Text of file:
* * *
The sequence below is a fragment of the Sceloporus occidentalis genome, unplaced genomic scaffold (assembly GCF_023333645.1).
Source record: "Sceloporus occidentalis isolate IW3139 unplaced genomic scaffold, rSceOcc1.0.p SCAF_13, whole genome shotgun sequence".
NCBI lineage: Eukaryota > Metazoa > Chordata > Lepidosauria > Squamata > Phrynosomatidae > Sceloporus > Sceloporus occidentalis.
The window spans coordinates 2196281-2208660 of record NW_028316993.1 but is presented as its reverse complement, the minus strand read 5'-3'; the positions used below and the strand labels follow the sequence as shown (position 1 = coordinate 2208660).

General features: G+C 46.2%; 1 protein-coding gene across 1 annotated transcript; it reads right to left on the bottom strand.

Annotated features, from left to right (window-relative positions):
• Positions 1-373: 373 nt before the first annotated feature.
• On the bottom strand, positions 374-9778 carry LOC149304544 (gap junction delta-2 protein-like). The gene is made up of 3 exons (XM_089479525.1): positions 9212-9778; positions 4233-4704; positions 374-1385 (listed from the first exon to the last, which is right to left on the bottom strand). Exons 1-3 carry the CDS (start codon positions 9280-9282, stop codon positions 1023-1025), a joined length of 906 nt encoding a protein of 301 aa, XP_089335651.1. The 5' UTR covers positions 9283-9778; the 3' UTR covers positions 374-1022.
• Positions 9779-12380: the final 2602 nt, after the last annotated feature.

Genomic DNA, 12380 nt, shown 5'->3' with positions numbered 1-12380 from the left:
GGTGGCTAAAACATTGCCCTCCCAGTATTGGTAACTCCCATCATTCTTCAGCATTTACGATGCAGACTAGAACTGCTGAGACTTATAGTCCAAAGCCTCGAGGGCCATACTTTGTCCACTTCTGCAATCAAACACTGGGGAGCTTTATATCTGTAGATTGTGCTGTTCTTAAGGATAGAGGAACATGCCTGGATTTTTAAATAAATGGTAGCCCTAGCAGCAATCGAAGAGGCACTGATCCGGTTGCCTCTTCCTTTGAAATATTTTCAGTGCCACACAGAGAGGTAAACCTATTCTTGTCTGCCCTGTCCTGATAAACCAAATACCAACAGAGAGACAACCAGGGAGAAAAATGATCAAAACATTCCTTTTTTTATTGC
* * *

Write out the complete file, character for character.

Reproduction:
The sequence below is a fragment of the Sceloporus occidentalis genome, unplaced genomic scaffold (assembly GCF_023333645.1).
Source record: "Sceloporus occidentalis isolate IW3139 unplaced genomic scaffold, rSceOcc1.0.p SCAF_13, whole genome shotgun sequence".
NCBI lineage: Eukaryota > Metazoa > Chordata > Lepidosauria > Squamata > Phrynosomatidae > Sceloporus > Sceloporus occidentalis.
The window spans coordinates 2196281-2208660 of record NW_028316993.1 but is presented as its reverse complement, the minus strand read 5'-3'; the positions used below and the strand labels follow the sequence as shown (position 1 = coordinate 2208660).

General features: G+C 46.2%; 1 protein-coding gene across 1 annotated transcript; it reads right to left on the bottom strand.

Annotated features, from left to right (window-relative positions):
• Positions 1-373: 373 nt before the first annotated feature.
• On the bottom strand, positions 374-9778 carry LOC149304544 (gap junction delta-2 protein-like). The gene is made up of 3 exons (XM_089479525.1): positions 9212-9778; positions 4233-4704; positions 374-1385 (listed from the first exon to the last, which is right to left on the bottom strand). Exons 1-3 carry the CDS (start codon positions 9280-9282, stop codon positions 1023-1025), a joined length of 906 nt encoding a protein of 301 aa, XP_089335651.1. The 5' UTR covers positions 9283-9778; the 3' UTR covers positions 374-1022.
• Positions 9779-12380: the final 2602 nt, after the last annotated feature.

Genomic DNA, 12380 nt, shown 5'->3' with positions numbered 1-12380 from the left:
GGTGGCTAAAACATTGCCCTCCCAGTATTGGTAACTCCCATCATTCTTCAGCATTTACGATGCAGACTAGAACTGCTGAGACTTATAGTCCAAAGCCTCGAGGGCCATACTTTGTCCACTTCTGCAATCAAACACTGGGGAGCTTTATATCTGTAGATTGTGCTGTTCTTAAGGATAGAGGAACATGCCTGGATTTTTAAATAAATGGTAGCCCTAGCAGCAATCGAAGAGGCACTGATCCGGTTGCCTCTTCCTTTGAAATATTTTCAGTGCCACACAGAGAGGTAAACCTATTCTTGTCTGCCCTGTCCTGATAAACCAAATACCAACAGAGAGACAACCAGGGAGAAAAATGATCAAAACATTCCTTTTTTTATTGC